session will take place Tuesday, March 22, 1:30 until 5 PM. The 2005
National Hurricane Conference--the national forum for education and
professional training in hurricane preparedness--will be held at the Hilton
Riverside in New Orleans. Workshop speakers will include Florida EMS
Communications Engineer Randy Pierce, AG4UU; the Florida Emergency
Communications Center's John Fleming, WD4FFX; Hurricane Watch Net Manager
Mike Pilgrim, K5MP; Dan Sullivan, KO1D, of the WMD Exercise Support Team for
Community Research Action, Alexandria, Virginia, and ARRL Emergency
Communications Course Manager Dan Miller, K3UFG. Jerry Herman, N3BDW, will
serve as moderator. Amateur Radio operators are welcome to attend this
workshop at no charge; conference registration is not required. ARRL's
presence at the National Hurricane Conference is made possible through a
grant from the Corporation for National and Community Service (CNCS). The
ARRL's Amateur Radio booth will be open Tuesday, Wednesday and Thursday of
the conference, and radio amateurs will be on hand to discuss Amateur Radio
emergency communication and answer questions. Conference details and
directions are found on the conference Web site

* New Mexico emergency planners to learn about Amateur Radio resources: A
Federal Emergency Management Agency sponsored workshop, entitled "Emergency
Management: Amateur Resources," will be held March 21, 2005, in Santa Fe to
acquaint emergency planners with the value of ham radio during disasters.
Anyone associated with emergency planning and response is encouraged attend.
Franklin Warren, AB5WJ, an adjunct instructor for the New Mexico Emergency
Management Office, is leading the workshop. Bill Kauffman, W5YEJ, the state
RACES Officer and state ARES Emergency Coordinator, will also be presenting
information about RACES and ARES in New Mexico. To register for the
workshop, contact Kennie Warren, W5KLW, ODP Training and Development
Specialist, PO Box 1628, #13 Battaan Blvd, Santa Fe, NM 87504, e-mail; tel 505-476-9690, or fax 505-276-0650.--Charlie
Christmann, K5CEC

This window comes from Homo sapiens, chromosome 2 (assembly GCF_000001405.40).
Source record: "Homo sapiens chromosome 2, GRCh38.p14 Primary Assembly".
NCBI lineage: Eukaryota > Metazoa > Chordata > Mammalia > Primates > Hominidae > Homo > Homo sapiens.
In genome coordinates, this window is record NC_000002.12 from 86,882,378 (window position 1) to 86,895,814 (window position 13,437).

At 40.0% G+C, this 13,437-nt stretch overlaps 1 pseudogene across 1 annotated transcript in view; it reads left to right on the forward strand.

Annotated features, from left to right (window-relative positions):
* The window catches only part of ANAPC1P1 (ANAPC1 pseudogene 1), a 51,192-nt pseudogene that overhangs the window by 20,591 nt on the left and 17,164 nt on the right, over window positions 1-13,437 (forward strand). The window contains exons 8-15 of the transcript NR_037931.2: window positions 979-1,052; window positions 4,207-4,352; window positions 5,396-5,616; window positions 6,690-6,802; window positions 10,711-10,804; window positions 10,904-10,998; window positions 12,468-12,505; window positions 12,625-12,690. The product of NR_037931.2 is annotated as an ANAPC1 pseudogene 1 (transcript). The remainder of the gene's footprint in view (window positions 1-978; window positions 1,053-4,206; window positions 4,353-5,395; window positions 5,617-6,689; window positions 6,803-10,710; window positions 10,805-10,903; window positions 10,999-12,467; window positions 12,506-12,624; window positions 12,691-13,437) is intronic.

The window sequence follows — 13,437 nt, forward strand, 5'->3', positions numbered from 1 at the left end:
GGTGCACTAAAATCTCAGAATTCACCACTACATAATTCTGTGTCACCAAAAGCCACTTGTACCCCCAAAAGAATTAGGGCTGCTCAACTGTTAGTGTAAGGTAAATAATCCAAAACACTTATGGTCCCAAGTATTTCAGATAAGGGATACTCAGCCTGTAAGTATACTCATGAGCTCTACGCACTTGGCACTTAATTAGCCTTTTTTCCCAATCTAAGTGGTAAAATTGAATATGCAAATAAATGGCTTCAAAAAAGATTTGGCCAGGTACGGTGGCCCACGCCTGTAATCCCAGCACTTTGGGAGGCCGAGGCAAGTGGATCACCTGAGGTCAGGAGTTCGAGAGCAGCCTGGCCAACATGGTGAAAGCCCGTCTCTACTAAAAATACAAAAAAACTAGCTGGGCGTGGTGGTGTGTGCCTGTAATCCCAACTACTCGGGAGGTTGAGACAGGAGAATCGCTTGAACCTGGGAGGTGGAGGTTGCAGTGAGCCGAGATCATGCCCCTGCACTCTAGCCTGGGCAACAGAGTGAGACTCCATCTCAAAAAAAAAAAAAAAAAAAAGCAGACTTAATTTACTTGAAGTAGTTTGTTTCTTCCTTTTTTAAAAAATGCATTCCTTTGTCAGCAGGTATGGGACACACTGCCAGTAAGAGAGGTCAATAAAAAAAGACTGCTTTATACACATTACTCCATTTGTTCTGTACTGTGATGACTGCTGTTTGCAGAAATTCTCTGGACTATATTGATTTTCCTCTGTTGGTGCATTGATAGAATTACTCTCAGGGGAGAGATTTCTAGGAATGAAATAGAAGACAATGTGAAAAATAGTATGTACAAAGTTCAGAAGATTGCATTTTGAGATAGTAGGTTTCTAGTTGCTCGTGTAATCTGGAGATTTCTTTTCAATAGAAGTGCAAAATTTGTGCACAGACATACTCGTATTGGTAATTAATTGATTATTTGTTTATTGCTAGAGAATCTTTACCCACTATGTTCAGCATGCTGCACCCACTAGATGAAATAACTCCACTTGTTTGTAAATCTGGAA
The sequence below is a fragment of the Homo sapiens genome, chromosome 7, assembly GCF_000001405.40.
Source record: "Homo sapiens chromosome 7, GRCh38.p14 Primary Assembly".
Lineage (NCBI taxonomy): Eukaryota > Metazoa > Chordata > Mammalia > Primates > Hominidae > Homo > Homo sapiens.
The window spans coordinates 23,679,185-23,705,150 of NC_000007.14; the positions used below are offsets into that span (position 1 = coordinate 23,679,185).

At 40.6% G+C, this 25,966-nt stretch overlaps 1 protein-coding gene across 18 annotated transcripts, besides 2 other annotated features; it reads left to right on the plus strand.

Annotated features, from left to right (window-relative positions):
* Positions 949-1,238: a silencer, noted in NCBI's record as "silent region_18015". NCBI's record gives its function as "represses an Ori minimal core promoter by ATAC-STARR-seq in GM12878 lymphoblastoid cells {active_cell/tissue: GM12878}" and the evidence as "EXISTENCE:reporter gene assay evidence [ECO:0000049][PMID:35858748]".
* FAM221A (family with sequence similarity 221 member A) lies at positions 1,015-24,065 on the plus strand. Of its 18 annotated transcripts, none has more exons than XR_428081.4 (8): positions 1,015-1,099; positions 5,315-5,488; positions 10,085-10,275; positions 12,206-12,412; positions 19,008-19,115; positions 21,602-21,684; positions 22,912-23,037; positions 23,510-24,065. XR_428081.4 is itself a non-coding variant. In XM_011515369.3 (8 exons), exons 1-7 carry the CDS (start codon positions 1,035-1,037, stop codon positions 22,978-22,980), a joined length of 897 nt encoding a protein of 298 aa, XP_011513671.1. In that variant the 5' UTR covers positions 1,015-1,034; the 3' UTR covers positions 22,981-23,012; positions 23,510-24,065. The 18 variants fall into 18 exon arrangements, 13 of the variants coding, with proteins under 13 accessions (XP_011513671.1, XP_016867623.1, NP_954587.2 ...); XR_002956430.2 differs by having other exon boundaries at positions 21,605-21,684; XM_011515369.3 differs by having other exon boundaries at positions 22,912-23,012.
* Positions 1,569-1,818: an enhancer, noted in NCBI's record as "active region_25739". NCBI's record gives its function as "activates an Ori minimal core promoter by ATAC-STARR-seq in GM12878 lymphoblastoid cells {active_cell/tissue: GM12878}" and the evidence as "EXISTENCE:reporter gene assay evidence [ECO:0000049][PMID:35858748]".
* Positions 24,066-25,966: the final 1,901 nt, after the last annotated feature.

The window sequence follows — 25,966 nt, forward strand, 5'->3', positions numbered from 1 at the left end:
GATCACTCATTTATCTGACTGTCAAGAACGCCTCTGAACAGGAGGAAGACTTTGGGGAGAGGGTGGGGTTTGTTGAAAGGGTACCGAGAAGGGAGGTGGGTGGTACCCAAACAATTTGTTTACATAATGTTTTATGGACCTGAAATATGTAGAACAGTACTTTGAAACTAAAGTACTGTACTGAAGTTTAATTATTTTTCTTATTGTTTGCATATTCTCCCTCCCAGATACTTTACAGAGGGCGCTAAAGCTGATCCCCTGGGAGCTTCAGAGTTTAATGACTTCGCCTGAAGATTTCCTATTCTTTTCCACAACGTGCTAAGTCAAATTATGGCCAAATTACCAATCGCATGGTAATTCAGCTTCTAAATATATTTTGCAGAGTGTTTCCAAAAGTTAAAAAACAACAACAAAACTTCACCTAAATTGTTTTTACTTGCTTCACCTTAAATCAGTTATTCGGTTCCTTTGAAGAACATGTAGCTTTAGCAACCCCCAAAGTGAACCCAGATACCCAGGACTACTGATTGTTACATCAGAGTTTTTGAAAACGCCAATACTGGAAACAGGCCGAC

* ARRL member's suggestion leads to on-line FCC Forms: ARRL Life Member Bill
Harris, W7KXB, of Mesa, Arizona, recently wondered if there wasn't some way
the League could make it possible for members to fill out online some of the
various forms on the ARRL Web site. ARRL VEC Manager Bart Jahnke, W9JJ, took
the idea and ran with it. As a result, it's now possible for Amateur Radio
Service applicants to complete two major forms online: NCVEC Quick Form 605
and ARRL VEC Form 605C. The NCVEC Quick Form 605 permits filing an Amateur
Radio application via a Volunteer Examiner Coordinator (VEC), such as ARRL
VEC. Like the official FCC Form 605, it can be used to apply for an Amateur
Radio Operator/Primary Station License, to renew or modify a license (free
for ARRL members) or to prepare an application for a volunteer examination
session sponsored by any VEC. ARRL VEC Form 605C is used for new club or
military recreation station licenses, modifications, renewals or duplicate
requests of a club or military recreation station license. These
applications also go to ARRL VEC, which is authorized to handle club station
applications. The only part of Harris' suggestion that the ARRL could not
implement was to permit the applicant to use an electronic signature. "For
our purposes, original signatures received and on file are needed," Jahnke
explained in an e-mail reply thanking Harris for his suggestion. This means
applicants must first print and sign the completed form before mailing it to
ARRL VEC. Links to both NCVEC Quick Form 605 and ARRL VEC Form 605C plus
more information on Amateur Radio licensing forms are on the ARRL Web site

* Problems with delivery of ARRL e-mail products often on recipient's end:
ARRL has been hearing from more and more members who are not receiving The
ARRL Letter, W1AW/ARRL bulletins, membership renewal reminders and other
automatically delivered e-mail products they've subscribed to. More often
than not, the problem is on the recipient's end, not at ARRL's. For example,
members with new e-mail addresses must update this information via their
Member Data Page <> (users must
first be logged onto the site). Click on "Modify Membership Data." While on
the Member Data Page, make sure you are subscribed to the e-mail products
you want and that you have not inadvertently checked the box "Temporarily